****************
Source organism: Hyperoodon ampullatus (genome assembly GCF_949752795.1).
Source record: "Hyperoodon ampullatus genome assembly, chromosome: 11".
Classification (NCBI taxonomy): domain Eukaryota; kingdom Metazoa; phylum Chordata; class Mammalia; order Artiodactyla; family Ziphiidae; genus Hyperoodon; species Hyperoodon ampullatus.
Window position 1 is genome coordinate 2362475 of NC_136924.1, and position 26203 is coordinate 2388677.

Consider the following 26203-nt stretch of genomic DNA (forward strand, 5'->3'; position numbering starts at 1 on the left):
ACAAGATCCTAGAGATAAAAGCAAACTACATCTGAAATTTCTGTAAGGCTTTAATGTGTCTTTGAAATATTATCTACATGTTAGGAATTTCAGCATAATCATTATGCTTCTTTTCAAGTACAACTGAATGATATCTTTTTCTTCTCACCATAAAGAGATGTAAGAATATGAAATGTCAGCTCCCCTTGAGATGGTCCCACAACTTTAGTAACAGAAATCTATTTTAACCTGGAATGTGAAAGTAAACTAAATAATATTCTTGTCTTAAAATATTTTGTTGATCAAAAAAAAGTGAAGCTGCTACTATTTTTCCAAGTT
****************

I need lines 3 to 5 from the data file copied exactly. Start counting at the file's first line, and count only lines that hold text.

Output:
Classification (NCBI taxonomy): domain Eukaryota; kingdom Metazoa; phylum Chordata; class Mammalia; order Artiodactyla; family Ziphiidae; genus Hyperoodon; species Hyperoodon ampullatus.
Window position 1 is genome coordinate 2362475 of NC_136924.1, and position 26203 is coordinate 2388677.

Consider the following 26203-nt stretch of genomic DNA (forward strand, 5'->3'; position numbering starts at 1 on the left):